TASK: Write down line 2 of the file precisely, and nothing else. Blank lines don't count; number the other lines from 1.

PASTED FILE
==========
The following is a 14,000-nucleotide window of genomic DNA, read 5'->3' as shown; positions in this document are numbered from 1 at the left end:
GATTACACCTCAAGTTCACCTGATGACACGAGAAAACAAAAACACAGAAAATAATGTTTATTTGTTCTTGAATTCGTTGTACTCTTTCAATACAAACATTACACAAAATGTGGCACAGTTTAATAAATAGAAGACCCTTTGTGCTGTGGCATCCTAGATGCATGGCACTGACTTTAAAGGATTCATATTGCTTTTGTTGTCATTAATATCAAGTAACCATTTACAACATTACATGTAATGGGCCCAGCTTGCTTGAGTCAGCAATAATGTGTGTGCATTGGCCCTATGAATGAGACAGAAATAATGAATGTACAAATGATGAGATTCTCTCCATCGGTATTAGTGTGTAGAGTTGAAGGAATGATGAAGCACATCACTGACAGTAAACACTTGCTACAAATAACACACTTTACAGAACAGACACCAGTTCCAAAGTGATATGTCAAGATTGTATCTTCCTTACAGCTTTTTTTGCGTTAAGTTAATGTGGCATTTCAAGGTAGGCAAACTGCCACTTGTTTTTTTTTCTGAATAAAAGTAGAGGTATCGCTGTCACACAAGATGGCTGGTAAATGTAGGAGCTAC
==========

GATTACACCTCAAGTTCACCTGATGACACGAGAAAACAAAAACACAGAAAATAATGTTTATTTGTTCTTGAATTCGTTGTACTCTTTCAATACAAACATTACACAAAATGTGGCACAGTTTAATAAATAGAAGACCCTTTGTGCTGTGGCATCCTAGATGCATGGCACTGACTTTAAAGGATTCATATTGCTTTTGTTGTCATTAATATCAAGTAACCATTTACAACATTACATGTAATGGGCCCAGCTTGCTTGAGTCAGCAATAATGTGTGTGCATTGGCCCTATGAATGAGACAGAAATAATGAATGTACAAATGATGAGATTCTCTCCATCGGTATTAGTGTGTAGAGTTGAAGGAATGATGAAGCACATCACTGACAGTAAACACTTGCTACAAATAACACACTTTACAGAACAGACACCAGTTCCAAAGTGATATGTCAAGATTGTATCTTCCTTACAGCTTTTTTTGCGTTAAGTTAATGTGGCATTTCAAGGTAGGCAAACTGCCACTTGTTTTTTTTTCTGAATAAAAGTAGAGGTATCGCTGTCACACAAGATGGCTGGTAAATGTAGGAGCTAC